Now have a look at the smaller circle. This one includes everything you can influence. Chances are it will include some aspects of your practical and financial issues, but maybe not all of them. The same goes for aspects of your work and relationships, and your share of global warming. The small circle will probably exclude things like the weather, major news events and that asteroid, since for most of us, these things are outside our sphere of influence.
The bad news is that the smaller circle will always be smaller than the bigger circle – i.e. there will always be more things you care about than you can influence (let alone control). The pessimistic conclusion is that life is inherently stressful; the optimistic conclusion is that life is inherently unpredictable and exciting – take your pick.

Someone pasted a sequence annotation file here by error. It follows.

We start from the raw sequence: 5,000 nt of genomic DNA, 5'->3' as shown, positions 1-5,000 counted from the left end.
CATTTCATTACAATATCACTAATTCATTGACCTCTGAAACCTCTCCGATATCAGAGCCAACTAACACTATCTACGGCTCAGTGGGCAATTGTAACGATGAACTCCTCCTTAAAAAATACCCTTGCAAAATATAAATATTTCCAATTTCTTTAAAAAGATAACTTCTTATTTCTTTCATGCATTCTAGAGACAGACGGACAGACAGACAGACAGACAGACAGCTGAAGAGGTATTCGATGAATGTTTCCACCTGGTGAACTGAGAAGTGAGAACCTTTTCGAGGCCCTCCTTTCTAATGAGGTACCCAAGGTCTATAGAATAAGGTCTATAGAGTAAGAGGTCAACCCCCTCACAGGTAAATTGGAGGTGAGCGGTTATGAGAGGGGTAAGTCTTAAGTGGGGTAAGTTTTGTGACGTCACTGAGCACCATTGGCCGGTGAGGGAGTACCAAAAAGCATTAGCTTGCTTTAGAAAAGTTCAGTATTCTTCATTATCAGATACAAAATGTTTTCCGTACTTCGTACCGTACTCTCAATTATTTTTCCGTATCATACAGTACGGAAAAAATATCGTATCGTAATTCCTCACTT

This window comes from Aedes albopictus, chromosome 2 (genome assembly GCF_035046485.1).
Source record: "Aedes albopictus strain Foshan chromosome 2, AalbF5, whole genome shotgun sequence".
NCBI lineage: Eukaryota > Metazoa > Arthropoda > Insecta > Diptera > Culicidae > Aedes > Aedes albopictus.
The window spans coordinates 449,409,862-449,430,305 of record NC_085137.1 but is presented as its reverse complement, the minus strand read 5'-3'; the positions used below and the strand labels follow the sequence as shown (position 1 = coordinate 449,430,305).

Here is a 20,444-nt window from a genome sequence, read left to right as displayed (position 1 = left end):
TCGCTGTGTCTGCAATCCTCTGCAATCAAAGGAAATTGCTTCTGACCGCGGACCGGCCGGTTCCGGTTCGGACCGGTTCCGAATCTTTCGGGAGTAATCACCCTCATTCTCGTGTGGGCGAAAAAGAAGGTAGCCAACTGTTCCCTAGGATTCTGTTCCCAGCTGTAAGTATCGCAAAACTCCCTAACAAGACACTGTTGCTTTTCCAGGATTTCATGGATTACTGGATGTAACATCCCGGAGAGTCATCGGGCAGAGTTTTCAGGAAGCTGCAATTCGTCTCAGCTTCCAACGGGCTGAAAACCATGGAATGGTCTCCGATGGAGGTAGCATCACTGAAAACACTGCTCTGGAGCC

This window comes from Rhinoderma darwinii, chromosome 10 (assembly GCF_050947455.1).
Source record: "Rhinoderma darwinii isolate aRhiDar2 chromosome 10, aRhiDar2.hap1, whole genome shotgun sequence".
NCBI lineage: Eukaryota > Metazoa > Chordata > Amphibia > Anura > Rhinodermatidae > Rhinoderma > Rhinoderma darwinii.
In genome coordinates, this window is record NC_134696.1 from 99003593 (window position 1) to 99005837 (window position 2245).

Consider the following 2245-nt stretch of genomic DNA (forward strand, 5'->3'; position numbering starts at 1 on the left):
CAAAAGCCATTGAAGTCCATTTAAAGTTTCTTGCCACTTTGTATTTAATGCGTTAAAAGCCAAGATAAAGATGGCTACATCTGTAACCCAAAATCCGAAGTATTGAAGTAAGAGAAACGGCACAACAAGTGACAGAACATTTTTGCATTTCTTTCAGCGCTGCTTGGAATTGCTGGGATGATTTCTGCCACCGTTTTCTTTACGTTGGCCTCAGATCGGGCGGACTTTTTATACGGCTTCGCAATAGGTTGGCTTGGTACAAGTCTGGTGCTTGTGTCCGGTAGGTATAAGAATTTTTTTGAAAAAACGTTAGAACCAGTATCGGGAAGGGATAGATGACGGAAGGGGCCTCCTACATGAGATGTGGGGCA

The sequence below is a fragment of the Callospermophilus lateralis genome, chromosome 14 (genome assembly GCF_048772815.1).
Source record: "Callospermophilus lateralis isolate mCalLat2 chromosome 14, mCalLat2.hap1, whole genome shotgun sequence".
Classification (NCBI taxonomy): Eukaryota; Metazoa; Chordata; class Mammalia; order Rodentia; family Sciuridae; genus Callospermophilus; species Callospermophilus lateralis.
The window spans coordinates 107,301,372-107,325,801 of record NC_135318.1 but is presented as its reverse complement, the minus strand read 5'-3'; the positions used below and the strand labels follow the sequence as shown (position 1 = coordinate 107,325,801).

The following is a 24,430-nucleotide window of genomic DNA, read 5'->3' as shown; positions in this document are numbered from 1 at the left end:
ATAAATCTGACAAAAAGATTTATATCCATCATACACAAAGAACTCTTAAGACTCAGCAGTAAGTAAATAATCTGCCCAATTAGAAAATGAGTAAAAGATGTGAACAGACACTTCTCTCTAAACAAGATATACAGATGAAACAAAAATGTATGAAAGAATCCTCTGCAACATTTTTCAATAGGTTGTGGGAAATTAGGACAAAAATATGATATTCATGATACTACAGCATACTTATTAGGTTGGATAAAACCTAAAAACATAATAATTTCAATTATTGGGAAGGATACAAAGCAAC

The good news is that you can influence your level of influence: the more you focus your attention and efforts on things within your circle of influence, the bigger it gets, and the fewer things you have to worry about:
Conversely, the more you focus on things outside your circle of influence (but within your circle of concern) the more disappointed and frustrated you will get – meanwhile you are neglecting the things you can do something about, your circle of influence is shrinking and your worries are mounting up:
So, when faced with a problem, financial or otherwise, ask yourself “Is this within my circle of influence?” If so – start planning and taking action to solve it. If not – if it’s something that concerns you, but you have absolutely no way of influencing it – then stop worrying about it, however important it is – worrying will only make your situation worse. If you’re having difficulty getting it off your mind, try the Physical activity or Parrot techniques above.
5. A problem shared is a problem halved